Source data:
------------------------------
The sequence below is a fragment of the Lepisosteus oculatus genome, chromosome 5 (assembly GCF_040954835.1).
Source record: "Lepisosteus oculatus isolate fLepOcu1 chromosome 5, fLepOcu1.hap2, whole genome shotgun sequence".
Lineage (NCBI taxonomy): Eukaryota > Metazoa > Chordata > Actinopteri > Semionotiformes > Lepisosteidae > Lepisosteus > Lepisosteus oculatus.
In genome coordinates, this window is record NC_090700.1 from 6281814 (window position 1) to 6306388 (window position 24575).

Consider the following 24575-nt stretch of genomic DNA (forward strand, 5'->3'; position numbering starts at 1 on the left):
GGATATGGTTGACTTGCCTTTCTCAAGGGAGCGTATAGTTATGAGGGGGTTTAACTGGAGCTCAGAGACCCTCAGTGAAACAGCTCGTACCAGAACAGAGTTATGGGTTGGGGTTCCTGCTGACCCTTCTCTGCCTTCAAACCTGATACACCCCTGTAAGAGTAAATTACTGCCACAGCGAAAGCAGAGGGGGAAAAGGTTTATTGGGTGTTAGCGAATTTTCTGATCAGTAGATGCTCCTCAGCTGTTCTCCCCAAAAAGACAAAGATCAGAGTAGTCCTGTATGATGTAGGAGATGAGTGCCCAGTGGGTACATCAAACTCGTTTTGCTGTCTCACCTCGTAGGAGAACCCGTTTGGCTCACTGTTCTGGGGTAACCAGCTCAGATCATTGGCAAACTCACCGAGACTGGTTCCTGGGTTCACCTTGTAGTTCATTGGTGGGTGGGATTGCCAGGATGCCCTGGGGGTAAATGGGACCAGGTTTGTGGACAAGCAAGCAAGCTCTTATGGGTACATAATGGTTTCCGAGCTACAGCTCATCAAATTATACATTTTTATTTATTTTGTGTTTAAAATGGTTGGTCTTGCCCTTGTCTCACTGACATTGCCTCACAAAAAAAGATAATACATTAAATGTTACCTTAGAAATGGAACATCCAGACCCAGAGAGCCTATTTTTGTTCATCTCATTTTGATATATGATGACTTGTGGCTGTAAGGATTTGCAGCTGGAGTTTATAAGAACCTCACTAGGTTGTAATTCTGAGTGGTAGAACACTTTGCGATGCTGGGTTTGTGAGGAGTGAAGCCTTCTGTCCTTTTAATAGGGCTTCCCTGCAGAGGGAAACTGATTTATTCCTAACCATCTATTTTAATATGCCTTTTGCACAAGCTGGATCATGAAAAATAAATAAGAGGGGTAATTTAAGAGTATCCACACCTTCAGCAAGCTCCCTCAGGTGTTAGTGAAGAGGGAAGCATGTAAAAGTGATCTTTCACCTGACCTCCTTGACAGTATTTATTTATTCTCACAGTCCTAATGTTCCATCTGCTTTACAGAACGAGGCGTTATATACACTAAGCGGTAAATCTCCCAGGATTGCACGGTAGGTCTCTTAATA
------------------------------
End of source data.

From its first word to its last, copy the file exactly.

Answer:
The sequence below is a fragment of the Lepisosteus oculatus genome, chromosome 5 (assembly GCF_040954835.1).
Source record: "Lepisosteus oculatus isolate fLepOcu1 chromosome 5, fLepOcu1.hap2, whole genome shotgun sequence".
Lineage (NCBI taxonomy): Eukaryota > Metazoa > Chordata > Actinopteri > Semionotiformes > Lepisosteidae > Lepisosteus > Lepisosteus oculatus.
In genome coordinates, this window is record NC_090700.1 from 6281814 (window position 1) to 6306388 (window position 24575).

Consider the following 24575-nt stretch of genomic DNA (forward strand, 5'->3'; position numbering starts at 1 on the left):
GGATATGGTTGACTTGCCTTTCTCAAGGGAGCGTATAGTTATGAGGGGGTTTAACTGGAGCTCAGAGACCCTCAGTGAAACAGCTCGTACCAGAACAGAGTTATGGGTTGGGGTTCCTGCTGACCCTTCTCTGCCTTCAAACCTGATACACCCCTGTAAGAGTAAATTACTGCCACAGCGAAAGCAGAGGGGGAAAAGGTTTATTGGGTGTTAGCGAATTTTCTGATCAGTAGATGCTCCTCAGCTGTTCTCCCCAAAAAGACAAAGATCAGAGTAGTCCTGTATGATGTAGGAGATGAGTGCCCAGTGGGTACATCAAACTCGTTTTGCTGTCTCACCTCGTAGGAGAACCCGTTTGGCTCACTGTTCTGGGGTAACCAGCTCAGATCATTGGCAAACTCACCGAGACTGGTTCCTGGGTTCACCTTGTAGTTCATTGGTGGGTGGGATTGCCAGGATGCCCTGGGGGTAAATGGGACCAGGTTTGTGGACAAGCAAGCAAGCTCTTATGGGTACATAATGGTTTCCGAGCTACAGCTCATCAAATTATACATTTTTATTTATTTTGTGTTTAAAATGGTTGGTCTTGCCCTTGTCTCACTGACATTGCCTCACAAAAAAAGATAATACATTAAATGTTACCTTAGAAATGGAACATCCAGACCCAGAGAGCCTATTTTTGTTCATCTCATTTTGATATATGATGACTTGTGGCTGTAAGGATTTGCAGCTGGAGTTTATAAGAACCTCACTAGGTTGTAATTCTGAGTGGTAGAACACTTTGCGATGCTGGGTTTGTGAGGAGTGAAGCCTTCTGTCCTTTTAATAGGGCTTCCCTGCAGAGGGAAACTGATTTATTCCTAACCATCTATTTTAATATGCCTTTTGCACAAGCTGGATCATGAAAAATAAATAAGAGGGGTAATTTAAGAGTATCCACACCTTCAGCAAGCTCCCTCAGGTGTTAGTGAAGAGGGAAGCATGTAAAAGTGATCTTTCACCTGACCTCCTTGACAGTATTTATTTATTCTCACAGTCCTAATGTTCCATCTGCTTTACAGAACGAGGCGTTATATACACTAAGCGGTAAATCTCCCAGGATTGCACGGTAGGTCTCTTAATA